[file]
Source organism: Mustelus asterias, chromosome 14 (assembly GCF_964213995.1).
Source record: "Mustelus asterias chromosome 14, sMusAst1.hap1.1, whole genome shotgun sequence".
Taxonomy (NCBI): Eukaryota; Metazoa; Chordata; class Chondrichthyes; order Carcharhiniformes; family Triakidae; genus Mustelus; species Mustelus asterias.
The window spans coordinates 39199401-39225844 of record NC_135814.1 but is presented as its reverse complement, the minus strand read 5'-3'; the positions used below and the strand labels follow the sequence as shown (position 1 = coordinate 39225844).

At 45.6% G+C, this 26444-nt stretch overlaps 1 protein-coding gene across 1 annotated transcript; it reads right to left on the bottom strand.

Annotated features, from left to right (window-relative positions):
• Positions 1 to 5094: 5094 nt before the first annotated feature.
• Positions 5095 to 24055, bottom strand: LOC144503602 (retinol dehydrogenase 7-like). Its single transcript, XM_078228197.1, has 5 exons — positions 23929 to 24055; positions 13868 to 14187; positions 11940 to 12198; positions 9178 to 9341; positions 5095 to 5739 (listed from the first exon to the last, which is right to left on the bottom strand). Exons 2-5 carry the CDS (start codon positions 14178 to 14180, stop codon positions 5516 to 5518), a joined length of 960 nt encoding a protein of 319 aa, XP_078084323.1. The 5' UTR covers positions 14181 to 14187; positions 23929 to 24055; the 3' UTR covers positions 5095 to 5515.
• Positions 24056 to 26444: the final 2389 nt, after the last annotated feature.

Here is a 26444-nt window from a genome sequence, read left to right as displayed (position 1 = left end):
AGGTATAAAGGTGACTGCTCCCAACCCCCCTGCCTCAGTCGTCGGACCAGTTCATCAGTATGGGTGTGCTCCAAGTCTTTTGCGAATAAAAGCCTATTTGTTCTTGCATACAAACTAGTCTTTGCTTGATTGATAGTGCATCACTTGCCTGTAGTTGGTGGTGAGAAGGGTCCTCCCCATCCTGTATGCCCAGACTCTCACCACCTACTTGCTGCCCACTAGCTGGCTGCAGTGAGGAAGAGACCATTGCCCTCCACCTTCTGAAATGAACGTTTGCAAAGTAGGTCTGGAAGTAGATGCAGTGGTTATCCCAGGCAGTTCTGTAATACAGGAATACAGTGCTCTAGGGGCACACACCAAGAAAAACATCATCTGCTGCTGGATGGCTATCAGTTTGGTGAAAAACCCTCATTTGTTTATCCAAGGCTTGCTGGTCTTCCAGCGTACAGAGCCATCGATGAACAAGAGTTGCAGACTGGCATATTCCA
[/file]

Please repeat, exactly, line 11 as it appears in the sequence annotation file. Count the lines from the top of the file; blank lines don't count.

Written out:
AGGTATAAAGGTGACTGCTCCCAACCCCCCTGCCTCAGTCGTCGGACCAGTTCATCAGTATGGGTGTGCTCCAAGTCTTTTGCGAATAAAAGCCTATTTGTTCTTGCATACAAACTAGTCTTTGCTTGATTGATAGTGCATCACTTGCCTGTAGTTGGTGGTGAGAAGGGTCCTCCCCATCCTGTATGCCCAGACTCTCACCACCTACTTGCTGCCCACTAGCTGGCTGCAGTGAGGAAGAGACCATTGCCCTCCACCTTCTGAAATGAACGTTTGCAAAGTAGGTCTGGAAGTAGATGCAGTGGTTATCCCAGGCAGTTCTGTAATACAGGAATACAGTGCTCTAGGGGCACACACCAAGAAAAACATCATCTGCTGCTGGATGGCTATCAGTTTGGTGAAAAACCCTCATTTGTTTATCCAAGGCTTGCTGGTCTTCCAGCGTACAGAGCCATCGATGAACAAGAGTTGCAGACTGGCATATTCCA